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Conservation officers in Penticton euthanize the cougar that got away

Penticton resident Mike Hanley took this photo of three cougars near his home on Cleland Drive, Friday, Jan. 13, 2017. The mother and her three cubs were euthanized by B.C. Conservation Service officers because of public safety concerns.
Image Credit: Mike Hanley
January 18, 2017 - 3:17 PM

PENTICTON - The cougar conservation officers were hunting in Penticton has been found and enuthanized bringing the total to four animals put down in the city this week.

Calling it a sad end, conservation officer Jim Beck says the adult female cougar — who took off when her three cubs were put down yesterday — was captured and euthanized early this morning, Jan. 18.

It was the final chapter in an incident that began on Friday Jan. 13, when the mother and three offspring were sighted in a Penticton neighbourhood.

Beck says the issue was brought to a head by the adult cougar’s willingness to hunt, live and feed in a well developed neighbourhood, in addition to her willingness to teach her juveniles to do likewise.

In 31 years in the B.C. Conservation Service, Beck says he’s never seen a family unit so habituated to life in the city.

“Relocation was not an option because of her willingness to live in an urban setting. We couldn’t relocate her to higher elevations because there’s nothing up there for them to eat in winter. That’s why deer are in the valley bottoms,” he says.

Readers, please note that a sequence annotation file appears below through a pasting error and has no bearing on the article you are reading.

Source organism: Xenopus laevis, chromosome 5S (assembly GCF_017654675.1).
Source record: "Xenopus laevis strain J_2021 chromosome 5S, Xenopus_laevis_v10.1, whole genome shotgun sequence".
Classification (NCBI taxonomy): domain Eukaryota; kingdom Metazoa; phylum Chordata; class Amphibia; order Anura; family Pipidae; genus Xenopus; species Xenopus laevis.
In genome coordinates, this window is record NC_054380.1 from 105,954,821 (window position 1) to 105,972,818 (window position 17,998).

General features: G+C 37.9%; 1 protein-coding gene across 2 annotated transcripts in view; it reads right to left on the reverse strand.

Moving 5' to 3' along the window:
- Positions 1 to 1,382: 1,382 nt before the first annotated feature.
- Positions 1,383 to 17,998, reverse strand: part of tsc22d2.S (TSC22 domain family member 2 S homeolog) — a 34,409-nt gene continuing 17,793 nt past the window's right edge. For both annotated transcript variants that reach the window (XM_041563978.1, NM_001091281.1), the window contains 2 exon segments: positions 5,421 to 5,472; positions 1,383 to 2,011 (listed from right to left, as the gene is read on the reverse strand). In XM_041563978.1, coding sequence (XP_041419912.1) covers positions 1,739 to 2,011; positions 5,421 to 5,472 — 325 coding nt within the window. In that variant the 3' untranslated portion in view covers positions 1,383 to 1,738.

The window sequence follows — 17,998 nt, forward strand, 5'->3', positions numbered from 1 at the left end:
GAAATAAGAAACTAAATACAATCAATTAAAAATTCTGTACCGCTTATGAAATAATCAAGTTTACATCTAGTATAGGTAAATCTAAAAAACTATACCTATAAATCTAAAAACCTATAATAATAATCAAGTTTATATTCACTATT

Over the last six days the cougars had been seen walking on pavement, passing people on the street, and in people’s yards during the daytime.

“As a predator, they’re at the top of the food chain. She and her offspring are unpredictable meat eaters and we know she made a play on a resident’s dog on Sunday demonstrating stalking behaviour,” Beck says.

“Did we do the right thing? In my professional opinion, yes,” he says.

Tranquillizing and relocating the animals would have been a decision made by the provincial wildlife section who believe the current cougar population is healthy.

Beck says safeguarding public safety is their role.

“If the animal is a risk, we lead on that. The wildlife section would have supported us in our decision,” Beck says.

“There are other cats in the area that are night active, and we leave them alone. For example, we know there is regular cat activity in Kaleden, and if we find a kill in a bad place, we will move it, otherwise we leave them alone.

"It was a totally different scenario for these cats,” he says.

Beck says the service has received varying amounts of condemnation and praise for their handling of the situation over the past few days.

“The condemnation is coming in pretty hot and heavy now, prior to that we were hearing from parents who felt we weren’t doing enough. They were concerned about their kids and public safety,”he says, adding the service has been keeping the mayor, RCMP and Columbia school in the communication loop.

“She forced our hand, we tried to haze her and take away her kills but the problem kept getting worse, not better,” he says.


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News from © InfoTel News Ltd, 2017
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